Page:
REVIEW: THE HARDER THEY COME
By Shaun Hutchinson
Monday, March 17, 2008.
This re-working of Perry Henzell's iconic 1972 movie, 'The Harder They Come', as a feelgood musical is a triumph. For sure, the reggae soundtrack was as important as the story itself - introducing a global audience to the dread culture and sounds of Kingston, Jamaica.
But the ghetto parable of an innocent country boy, Ivan Martin, was so gritty, dramatic and darkly told that to transform the movie into the upbeat, sing-along traditions of a musical drama was bound to be a challenge.
Doubts were long disproved though by the popularity of this joint Theatre Royal Stratford East and UK Arts production. Box-office records have already been broken during two runs at London's Theatre Royal Stratford East Stratford, in 2006 and 2007.
Returning to the more upmarket Barbican Theatre, London, alongside Film Jamaica - a season celebrating the island's musical heritage, the show features many returning cast members. The performance was also a tribute to writer and playwright Perry Henzell, who died in November 2006.
Theatregoers uninitiated into the Jamaican fable [and the story behind the story - the film took months to make and enjoyed the talents of three separate editors] will adore the famous songs, the energy and zest of the performances.
Although, more knowledgeable watchers may be left wanting. We get the bare bones of the story - Ivan Martin's journey from an idyllic Jamaican country life to a Kingston of brutal exploitation and cut-throat competition. Whilst he achieved fame, it's not as he expected and the fool's gold glamour of the music industry is - in reality - as cold-hearted as the hustling and corruption of the ganja trade, and Jamaica's brutal and corrupt police and business elite.
In a contemporary London where gun crime and regular violence amongst teenagers is a problem, Ivan’s character posing and styling in the infamous gun-toting photos is slightly worrying.
The exuberance of the music overcomes the revamping of the plot - slightly disjointed and with a guerilla film-making feel in any case - into the tight formula needed for a newer audience.
Everything merges here; mix-tape style from the gospel choir first seen on the bare stark stage designed by Ultz. And there's the young rudebwoy Ivan's gory ending. The large stage, without backcloth, has a shebeen quality, which suits the production and is filled with the entire cast and the live band most of the time.
It’s the band that holds this performance together in
front of a near capacity, star-studded audience. The musicians move effortlessly between traditional Rasta drum-led chants, to gospel to ska and reggae.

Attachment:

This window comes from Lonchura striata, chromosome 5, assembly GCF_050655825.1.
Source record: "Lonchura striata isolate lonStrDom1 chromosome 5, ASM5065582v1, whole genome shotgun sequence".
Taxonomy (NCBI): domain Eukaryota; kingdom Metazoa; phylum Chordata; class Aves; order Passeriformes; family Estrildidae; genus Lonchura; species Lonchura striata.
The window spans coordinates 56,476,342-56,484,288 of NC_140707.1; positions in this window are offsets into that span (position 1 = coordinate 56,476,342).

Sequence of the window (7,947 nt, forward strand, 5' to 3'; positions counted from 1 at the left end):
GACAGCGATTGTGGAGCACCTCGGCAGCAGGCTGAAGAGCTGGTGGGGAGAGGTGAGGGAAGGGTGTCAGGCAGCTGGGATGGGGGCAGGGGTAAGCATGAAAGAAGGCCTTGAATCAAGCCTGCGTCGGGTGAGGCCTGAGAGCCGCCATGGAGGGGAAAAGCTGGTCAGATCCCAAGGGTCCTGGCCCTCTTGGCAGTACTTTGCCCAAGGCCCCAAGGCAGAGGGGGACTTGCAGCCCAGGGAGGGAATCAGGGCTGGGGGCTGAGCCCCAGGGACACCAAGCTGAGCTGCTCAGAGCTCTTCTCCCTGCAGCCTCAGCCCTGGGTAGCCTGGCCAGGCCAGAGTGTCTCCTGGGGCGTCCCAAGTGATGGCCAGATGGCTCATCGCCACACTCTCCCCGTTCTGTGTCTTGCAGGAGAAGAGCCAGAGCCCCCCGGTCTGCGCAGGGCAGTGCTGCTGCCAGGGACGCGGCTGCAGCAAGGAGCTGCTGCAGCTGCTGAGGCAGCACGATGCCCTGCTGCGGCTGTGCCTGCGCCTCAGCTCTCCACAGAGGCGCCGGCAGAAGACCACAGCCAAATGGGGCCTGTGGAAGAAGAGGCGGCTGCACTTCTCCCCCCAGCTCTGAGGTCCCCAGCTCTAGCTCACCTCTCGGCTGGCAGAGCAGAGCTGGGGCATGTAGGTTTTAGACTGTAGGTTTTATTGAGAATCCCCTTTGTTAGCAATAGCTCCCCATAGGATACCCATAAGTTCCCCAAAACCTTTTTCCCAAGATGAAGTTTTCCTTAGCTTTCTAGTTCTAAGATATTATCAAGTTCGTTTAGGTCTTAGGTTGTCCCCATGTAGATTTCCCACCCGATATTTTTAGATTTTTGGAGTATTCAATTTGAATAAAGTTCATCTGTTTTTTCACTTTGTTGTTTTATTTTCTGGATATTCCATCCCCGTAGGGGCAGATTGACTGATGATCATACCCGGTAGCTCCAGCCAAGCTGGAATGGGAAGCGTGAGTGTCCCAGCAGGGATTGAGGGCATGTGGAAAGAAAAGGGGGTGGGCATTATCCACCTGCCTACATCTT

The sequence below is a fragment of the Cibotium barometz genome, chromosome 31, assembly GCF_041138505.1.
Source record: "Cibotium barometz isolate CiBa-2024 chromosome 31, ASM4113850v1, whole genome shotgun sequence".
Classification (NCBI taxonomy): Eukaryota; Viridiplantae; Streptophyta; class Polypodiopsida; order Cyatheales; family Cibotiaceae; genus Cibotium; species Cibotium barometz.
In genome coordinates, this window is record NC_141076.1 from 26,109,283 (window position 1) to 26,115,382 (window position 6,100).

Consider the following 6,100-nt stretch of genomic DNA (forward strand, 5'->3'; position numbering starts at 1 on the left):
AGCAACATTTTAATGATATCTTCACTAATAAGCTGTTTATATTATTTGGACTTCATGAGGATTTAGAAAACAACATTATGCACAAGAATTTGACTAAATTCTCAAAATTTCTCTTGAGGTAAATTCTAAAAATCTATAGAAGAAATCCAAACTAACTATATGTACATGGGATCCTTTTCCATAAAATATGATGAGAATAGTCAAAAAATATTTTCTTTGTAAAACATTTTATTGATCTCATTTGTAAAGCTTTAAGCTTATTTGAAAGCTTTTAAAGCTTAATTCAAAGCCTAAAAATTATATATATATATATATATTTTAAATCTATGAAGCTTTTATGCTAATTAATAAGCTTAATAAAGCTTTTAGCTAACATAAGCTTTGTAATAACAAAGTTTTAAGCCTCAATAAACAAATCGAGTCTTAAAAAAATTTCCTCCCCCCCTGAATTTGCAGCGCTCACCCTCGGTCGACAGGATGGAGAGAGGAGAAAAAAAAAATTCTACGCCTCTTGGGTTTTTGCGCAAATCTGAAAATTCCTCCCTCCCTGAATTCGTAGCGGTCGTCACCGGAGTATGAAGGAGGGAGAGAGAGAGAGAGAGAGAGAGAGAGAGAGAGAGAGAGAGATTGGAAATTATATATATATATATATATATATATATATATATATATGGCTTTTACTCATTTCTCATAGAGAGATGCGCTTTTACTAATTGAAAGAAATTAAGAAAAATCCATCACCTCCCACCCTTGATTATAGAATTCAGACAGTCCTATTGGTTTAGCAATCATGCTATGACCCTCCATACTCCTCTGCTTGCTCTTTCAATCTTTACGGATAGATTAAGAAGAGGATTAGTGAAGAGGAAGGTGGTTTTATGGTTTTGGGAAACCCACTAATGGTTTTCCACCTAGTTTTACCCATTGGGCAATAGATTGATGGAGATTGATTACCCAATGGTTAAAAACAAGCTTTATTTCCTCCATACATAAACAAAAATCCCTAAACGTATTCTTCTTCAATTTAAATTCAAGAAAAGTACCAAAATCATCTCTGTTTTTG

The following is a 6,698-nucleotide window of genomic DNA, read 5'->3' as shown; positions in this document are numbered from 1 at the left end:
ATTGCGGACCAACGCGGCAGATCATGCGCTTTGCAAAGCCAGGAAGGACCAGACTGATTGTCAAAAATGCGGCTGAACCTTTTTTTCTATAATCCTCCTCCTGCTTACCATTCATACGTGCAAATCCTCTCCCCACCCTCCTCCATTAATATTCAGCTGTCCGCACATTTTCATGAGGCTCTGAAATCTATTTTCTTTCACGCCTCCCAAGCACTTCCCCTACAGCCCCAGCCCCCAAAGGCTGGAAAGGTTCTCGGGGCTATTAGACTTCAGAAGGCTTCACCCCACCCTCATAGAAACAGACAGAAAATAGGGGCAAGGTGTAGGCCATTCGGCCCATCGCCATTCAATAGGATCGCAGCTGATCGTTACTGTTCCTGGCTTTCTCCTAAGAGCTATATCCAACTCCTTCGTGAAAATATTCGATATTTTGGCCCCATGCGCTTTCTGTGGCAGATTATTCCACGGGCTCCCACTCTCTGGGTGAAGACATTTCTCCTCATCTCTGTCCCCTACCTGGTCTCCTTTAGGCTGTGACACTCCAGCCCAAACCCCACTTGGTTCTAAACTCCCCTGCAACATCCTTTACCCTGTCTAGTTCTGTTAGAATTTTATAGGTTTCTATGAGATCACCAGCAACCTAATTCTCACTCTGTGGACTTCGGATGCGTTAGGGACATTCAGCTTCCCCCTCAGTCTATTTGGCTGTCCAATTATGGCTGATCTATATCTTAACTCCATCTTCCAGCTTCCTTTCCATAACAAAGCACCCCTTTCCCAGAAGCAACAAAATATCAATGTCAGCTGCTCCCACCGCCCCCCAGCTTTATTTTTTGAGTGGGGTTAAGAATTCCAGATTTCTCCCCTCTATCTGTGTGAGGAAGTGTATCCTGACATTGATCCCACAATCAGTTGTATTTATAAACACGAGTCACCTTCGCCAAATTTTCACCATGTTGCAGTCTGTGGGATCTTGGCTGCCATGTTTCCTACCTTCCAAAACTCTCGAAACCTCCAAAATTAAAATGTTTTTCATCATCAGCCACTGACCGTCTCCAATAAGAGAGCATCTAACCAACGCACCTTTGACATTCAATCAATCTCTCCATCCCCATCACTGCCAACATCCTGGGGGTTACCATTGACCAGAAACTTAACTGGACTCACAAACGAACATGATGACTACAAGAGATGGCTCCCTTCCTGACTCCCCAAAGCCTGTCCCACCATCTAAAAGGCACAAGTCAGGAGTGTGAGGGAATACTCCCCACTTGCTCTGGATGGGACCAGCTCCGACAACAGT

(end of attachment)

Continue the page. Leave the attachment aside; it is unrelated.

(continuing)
There is more humour here than in the original film and a sprint pace between the long famous songs, which includes the title track, together with Rivers of Babylon, Many Rivers to Cross, Johnny Too Bad, 007, and You Can Get It if You Really Want.
Whilst the strong ensemble of Kerry Michael and Dawn Reid’s co-directed production vibrantly delivers these classics of reggae music, the story for which they provided a memorable backdrop is not delivered with the same finesse.
Lead character Roland Bell makes the role his own, acts without inhibition and sings with passion at the same time as doing an uncanny impersonation of Jimmy Cliff’s ghetto rebel. Joanna Francis as Elsa also gives a standout singing performance.
Victor Romero Evans and Chris Tummings are also present with their years of singing and acting experience. Tummings, especially, breaks the ice well into the night’s performance with a well-timed mini stand-up routine.
Having said that, this audience was actually strangely subdued [English reserve perhaps] until very late in the performance. The barnstorming ending – three ovations and a tribute to the late Perry Henzell - was enough to have the audience leaving with musical appetites satisfied at least.
The Harder They Come
Until 5 April 2008 / , ,
Written By Perry Henzell
Based on the film The Harder They Come produced and directed by Perry Henzell and co-written by Trevor Rhone
A Theatre Royal Stratford East and UK Arts Production
Directed by Kerry Michael and Dawn Reid
Design by Ultz
Choreography by Jackie Guy
Musical Supervisor Geraldine Connor
Revival supported by barbicanbite08
Part of Do Something Different
Part of The Harder They Come season
Part of Spring 08 Contemporary events
Shaun Hutchinson is The New Black Magazine's arts editor and a London-based freelance journalist.
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